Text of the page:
Inner Temple Abhimany © Bose

He went on to explain in outline the importance of the four late medieval illustrations of the interiors of the mid-15th century courts. There are no other extant such illustrations for the next three hundred years and they provide a window into the life of the English Courts and life just a couple of generations after Chaucer.

Master Baker’s final choice was King Edward VI’s manuscript document headed My devise for the succession in which he sought to change the order of succession to the throne contrary to the will of Henry VIII, excluding Mary and Elizabeth. A much fuller account of his talk by Master Baker himself appears elsewhere in this Yearbook.

On this occasion he chose to explore three items from the collection which are among the most important and intriguing documents in our national and legal history.

At the time of going to press two major talks are eagerly awaited. On 26 October 2023, Dr Geoffrey Tyack of Kellogg College, Oxford will talk on The Smirkes and the Inner Temple: The Building of the Victorian Temple. Sir Robert Smirke and his younger brother were among the most famous architects of the mid-19th century (the British Museum and its reading room) yet are hardly remembered nowadays. They were also the successive surveyors of the Inn and responsible for momentous architectural changes during their time which can still be traced today.

Adam et Eve, Chartres Cathedral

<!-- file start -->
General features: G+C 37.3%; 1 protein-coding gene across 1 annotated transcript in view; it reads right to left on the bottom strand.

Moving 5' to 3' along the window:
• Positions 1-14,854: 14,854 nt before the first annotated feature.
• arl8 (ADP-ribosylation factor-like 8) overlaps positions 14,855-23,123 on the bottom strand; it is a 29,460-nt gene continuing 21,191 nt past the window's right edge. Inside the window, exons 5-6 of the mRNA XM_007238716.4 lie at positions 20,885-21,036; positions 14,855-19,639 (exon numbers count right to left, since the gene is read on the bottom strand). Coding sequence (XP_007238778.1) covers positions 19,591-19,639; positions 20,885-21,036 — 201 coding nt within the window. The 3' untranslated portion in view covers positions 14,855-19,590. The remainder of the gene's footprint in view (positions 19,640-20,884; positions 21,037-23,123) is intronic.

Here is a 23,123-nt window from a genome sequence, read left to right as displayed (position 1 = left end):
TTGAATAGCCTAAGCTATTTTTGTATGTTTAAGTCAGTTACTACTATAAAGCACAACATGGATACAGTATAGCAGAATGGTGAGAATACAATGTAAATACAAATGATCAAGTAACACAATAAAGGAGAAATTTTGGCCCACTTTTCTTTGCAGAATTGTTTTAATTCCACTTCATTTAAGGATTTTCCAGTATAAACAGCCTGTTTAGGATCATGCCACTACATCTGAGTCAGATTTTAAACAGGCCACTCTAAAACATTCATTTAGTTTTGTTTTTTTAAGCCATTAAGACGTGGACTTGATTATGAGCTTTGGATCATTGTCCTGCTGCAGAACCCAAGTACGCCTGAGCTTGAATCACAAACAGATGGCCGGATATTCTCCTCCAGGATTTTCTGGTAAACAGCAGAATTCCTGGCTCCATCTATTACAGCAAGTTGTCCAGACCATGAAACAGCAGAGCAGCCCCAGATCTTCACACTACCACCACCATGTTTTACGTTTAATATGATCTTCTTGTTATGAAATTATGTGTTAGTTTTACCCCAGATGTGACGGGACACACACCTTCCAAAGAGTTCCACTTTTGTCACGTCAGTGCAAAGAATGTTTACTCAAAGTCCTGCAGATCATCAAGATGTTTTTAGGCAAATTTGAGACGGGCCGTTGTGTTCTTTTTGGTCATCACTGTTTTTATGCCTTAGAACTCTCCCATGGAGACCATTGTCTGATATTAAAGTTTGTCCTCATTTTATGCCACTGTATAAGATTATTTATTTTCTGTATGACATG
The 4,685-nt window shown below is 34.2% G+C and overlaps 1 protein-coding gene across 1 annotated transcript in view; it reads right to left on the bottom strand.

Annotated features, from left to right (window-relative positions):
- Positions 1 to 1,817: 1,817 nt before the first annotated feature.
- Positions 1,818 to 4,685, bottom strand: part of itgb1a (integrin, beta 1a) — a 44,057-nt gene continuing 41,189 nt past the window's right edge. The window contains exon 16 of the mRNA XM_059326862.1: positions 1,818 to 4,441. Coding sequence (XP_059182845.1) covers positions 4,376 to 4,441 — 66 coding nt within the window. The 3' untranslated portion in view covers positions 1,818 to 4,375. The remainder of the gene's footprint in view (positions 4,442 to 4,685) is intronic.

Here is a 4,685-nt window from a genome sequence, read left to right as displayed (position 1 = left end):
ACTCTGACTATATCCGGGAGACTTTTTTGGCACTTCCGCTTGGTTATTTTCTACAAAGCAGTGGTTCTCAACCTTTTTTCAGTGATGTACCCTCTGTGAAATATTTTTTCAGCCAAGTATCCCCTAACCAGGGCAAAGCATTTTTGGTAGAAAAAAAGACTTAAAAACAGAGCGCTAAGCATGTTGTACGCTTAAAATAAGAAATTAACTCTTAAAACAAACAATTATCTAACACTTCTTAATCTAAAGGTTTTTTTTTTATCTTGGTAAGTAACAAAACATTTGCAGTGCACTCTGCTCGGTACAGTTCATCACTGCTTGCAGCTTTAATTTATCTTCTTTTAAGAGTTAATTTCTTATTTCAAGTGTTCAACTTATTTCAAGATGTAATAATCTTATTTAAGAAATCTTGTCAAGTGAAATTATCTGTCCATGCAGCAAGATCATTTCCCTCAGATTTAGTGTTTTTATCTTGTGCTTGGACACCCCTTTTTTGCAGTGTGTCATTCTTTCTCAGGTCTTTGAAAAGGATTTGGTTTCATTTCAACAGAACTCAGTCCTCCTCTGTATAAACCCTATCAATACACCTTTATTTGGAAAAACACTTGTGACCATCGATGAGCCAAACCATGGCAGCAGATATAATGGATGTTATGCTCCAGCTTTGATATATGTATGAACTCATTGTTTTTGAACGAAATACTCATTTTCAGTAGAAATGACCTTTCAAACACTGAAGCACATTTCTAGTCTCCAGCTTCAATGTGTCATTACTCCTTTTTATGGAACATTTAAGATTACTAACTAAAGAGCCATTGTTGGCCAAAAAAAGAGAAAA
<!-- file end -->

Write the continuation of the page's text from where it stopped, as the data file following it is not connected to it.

On 29 November 2023, the next in the annual Selden Society and Four Inns of Court Lectures will take place. It follows on Lord Judge’s talk, 1622 The King’s Prerogative-2022 The Prime Minister’s PrerogativeContinuing Constitutional Turbulence which attracted considerable public attention. This year it will be Gray’s Inn’s turn to host this most prestigious of public lectures on matters of legal history within a modern context. Baroness Hale will give an overview of the rights of women in respect of their children over the last 200 years. The title is, “Matrimony, Patriarchy and the welfare of children; the 200 year struggle to give parents equal right in the upbringing of their children”. This is the first time that she has delivered such a tour d’horizon in a public talk. The role of The Inner Temple History Society in promoting this series of talks has been significant.

Preparation for the programme of talks for the first half of 2024 is well advanced and will include a talk on the history of the Inn’s Library and another on the Sub-Treasurers who have kept the place running through the centuries come plague, fires and bombing.

Detail from the Court of King’s Bench c 1460 illuminated manuscript


His Honour Donald Cryan (Hon) LLD

Chair of The History Society

Master of the Bench